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Bruteforcing Passwords

For a very long time, bruteforce attacks have been used in cryptography to find the various key combinations to crack/cryptanalyze ciphers to clear-text. This has also been used on cracking password based authentication over the web or in the client-side applications. The way attackers do this is by trying all possible combinations of alphabets, numbers and special characters. In today's world where the computing power has no limits to the number of CPU's, GPU's, etc. with advanced systems, parallel processing, multi-core and computation power, attackers can achieve unlimited possibilities with their personal computers. In fact, most of the online attacks are not done by a single host. Attackers purchase or run their own, command and control botnets that listen to them and bruteforce the targets by vitimizing them with an extradinary computing power. The bad guys have more chances of cracking passwords on offline software where the monitoring capability does not exist in the client side application, as opposed to online applications that run on monitored and managed servers. Even on the online bruteforce attack, the attackers still have a chance to win if the server-side application does not check for the number of tries/attempts.

Attackers have a tough time doing this type of attack if they do not know the type of password computation (HASH based: MD5 or SHA-1, Function based computation, etc.), the end IP address of the internal server, is it allowed for direct public-access, if the server is in the DMZ, number of attempts allowed, length of the password, and other information that is essential for the attackers to compute the possible list of entries. One might wonder how hard it would be if the attacker did not know the length of password, which would increase the attackers choice of password entries/tries exponentially. Strength of the passwords based on the length of the password, upper-case and lower-case alphabets/letters, numbers, symbols, ordering of letters and symbols, repetition of the characters of the same type, etc.. Randomness of characters is the most important thing, when it comes to protection against bruteforcers. Although, being random alone is not enough. It is a combination of every single factor listed above, that makes the password strong. Protecting oneself against bruteforcing can be done by implementing all of the following requirements:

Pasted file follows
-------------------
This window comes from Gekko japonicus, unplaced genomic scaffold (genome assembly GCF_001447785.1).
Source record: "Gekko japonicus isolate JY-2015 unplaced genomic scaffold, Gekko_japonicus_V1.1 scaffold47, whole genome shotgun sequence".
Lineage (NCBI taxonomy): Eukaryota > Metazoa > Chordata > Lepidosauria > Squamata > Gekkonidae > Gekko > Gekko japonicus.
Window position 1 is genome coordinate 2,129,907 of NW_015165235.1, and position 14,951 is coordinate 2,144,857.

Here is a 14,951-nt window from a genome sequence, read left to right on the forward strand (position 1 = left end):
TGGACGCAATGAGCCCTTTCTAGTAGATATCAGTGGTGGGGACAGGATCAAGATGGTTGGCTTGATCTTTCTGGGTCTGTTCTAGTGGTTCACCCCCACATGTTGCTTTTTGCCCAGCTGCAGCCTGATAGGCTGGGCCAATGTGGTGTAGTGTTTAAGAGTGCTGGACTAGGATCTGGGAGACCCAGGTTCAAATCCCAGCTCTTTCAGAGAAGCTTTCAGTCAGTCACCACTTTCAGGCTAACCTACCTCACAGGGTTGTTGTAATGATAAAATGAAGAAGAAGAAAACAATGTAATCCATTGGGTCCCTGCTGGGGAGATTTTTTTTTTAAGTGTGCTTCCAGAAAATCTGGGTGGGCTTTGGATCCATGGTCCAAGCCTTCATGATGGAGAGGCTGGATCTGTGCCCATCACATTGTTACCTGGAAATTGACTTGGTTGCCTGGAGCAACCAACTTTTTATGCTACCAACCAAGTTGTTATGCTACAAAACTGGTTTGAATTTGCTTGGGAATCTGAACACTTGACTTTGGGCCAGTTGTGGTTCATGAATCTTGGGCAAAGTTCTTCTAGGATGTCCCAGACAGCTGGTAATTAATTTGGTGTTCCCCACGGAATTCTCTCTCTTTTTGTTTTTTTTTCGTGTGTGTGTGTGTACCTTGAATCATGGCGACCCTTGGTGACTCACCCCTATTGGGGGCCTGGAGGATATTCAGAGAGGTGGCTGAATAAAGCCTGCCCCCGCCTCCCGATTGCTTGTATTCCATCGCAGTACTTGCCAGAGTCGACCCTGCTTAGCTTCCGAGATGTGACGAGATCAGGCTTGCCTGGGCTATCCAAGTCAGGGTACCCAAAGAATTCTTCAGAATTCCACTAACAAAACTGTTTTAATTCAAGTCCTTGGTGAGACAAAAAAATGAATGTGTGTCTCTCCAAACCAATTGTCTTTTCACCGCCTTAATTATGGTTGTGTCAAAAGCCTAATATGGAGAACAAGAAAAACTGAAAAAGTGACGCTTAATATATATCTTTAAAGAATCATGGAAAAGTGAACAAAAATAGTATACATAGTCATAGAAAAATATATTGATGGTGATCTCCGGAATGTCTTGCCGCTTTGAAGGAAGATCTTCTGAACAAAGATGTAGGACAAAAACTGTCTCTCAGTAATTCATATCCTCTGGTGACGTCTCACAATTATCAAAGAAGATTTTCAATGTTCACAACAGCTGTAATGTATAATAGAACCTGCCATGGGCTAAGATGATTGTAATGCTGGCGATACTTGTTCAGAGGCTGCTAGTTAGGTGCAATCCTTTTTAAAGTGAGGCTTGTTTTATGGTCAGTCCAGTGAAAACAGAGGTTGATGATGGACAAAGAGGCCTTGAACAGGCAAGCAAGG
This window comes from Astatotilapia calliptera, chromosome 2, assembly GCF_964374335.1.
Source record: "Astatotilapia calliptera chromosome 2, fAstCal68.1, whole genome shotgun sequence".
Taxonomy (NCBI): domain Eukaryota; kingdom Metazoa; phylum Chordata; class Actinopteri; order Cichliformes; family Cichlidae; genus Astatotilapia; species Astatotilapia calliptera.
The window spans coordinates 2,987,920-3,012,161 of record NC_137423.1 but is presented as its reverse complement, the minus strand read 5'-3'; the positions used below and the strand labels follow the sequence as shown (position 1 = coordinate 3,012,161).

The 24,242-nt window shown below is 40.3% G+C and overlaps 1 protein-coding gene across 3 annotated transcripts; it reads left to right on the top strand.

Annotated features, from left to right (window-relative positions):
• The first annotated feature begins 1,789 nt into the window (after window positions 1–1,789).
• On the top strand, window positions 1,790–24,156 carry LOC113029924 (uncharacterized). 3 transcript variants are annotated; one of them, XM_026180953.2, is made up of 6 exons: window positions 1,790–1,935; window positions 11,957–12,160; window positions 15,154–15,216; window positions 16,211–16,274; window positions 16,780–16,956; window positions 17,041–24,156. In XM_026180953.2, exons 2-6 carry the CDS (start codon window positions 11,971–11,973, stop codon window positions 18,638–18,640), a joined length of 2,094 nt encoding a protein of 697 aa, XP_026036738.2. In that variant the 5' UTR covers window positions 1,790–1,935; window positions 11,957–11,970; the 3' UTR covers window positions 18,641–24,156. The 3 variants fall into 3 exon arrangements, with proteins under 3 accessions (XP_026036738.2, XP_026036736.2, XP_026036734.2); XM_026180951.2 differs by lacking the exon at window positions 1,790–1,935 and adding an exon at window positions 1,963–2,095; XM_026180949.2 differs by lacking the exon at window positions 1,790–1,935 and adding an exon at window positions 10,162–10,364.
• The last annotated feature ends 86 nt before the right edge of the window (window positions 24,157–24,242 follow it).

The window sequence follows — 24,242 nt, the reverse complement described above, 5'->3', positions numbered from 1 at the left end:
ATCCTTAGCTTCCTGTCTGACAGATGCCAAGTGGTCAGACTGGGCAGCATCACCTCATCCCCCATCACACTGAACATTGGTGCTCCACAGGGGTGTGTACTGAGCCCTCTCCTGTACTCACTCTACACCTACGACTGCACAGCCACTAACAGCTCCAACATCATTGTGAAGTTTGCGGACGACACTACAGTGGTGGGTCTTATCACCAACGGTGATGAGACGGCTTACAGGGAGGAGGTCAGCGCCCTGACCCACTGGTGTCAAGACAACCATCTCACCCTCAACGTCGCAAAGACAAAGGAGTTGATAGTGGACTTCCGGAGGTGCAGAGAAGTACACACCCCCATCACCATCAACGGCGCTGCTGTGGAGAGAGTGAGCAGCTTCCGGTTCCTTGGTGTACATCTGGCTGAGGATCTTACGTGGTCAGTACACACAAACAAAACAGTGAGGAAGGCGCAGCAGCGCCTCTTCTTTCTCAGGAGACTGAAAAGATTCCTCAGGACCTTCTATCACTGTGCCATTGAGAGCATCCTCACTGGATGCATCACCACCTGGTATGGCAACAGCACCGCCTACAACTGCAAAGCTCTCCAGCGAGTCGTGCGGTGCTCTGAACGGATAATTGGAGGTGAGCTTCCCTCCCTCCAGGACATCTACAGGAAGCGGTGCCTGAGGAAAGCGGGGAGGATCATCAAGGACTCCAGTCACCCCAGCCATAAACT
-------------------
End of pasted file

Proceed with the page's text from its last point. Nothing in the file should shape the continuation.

• Setting minimum length of passwords(8 or above).
  • Setting the maximum number of passwords tries/attempts(5 to 10).
  • Not allowing previously used passwords(for atleast 3 consecutive changes).
  • Forcing password changes every 90 days.
  • Forcing the user from giving consecutive letters of same case.
  • Forcing users from giving numbers at the beginning or end of the password.
  • Bruteforcing passwords (internally) and finding your own (and your users) weaknesses.
  • Ensure that the passwords aren't dictionary words.
  • And other unlisted things.

If you would like to go further into password guidelines there is one great resource for everything, a one stop shop. Check out NIST's "Electronic Authentication Guideline" a.k.a. "NIST Special Publication 800-63". This guideline also discusses further on the entropy of a password. There are many research articles on the password entropy and its strengths and weaknesses. We did not want to repeat the same information in PasswordAnalytics theory section.

Many articles discuss on generic bruteforce vs. smart bruteforce activity, where smart bruteforce is something where the attacker changes his options based on the context and in generic bruteforce the attacker uses default options and settings. We in PasswordAnalytics believe that most attackers are really smart by default ["never underestimate the power of your enemy" – Sun Tzu, Art of War] and hence when we talk about bruteforce, we are talking about smart bruteforce activity by default. The time taken for this smart bruteforce activity to crack passwords would vary on a case-by-case basis.

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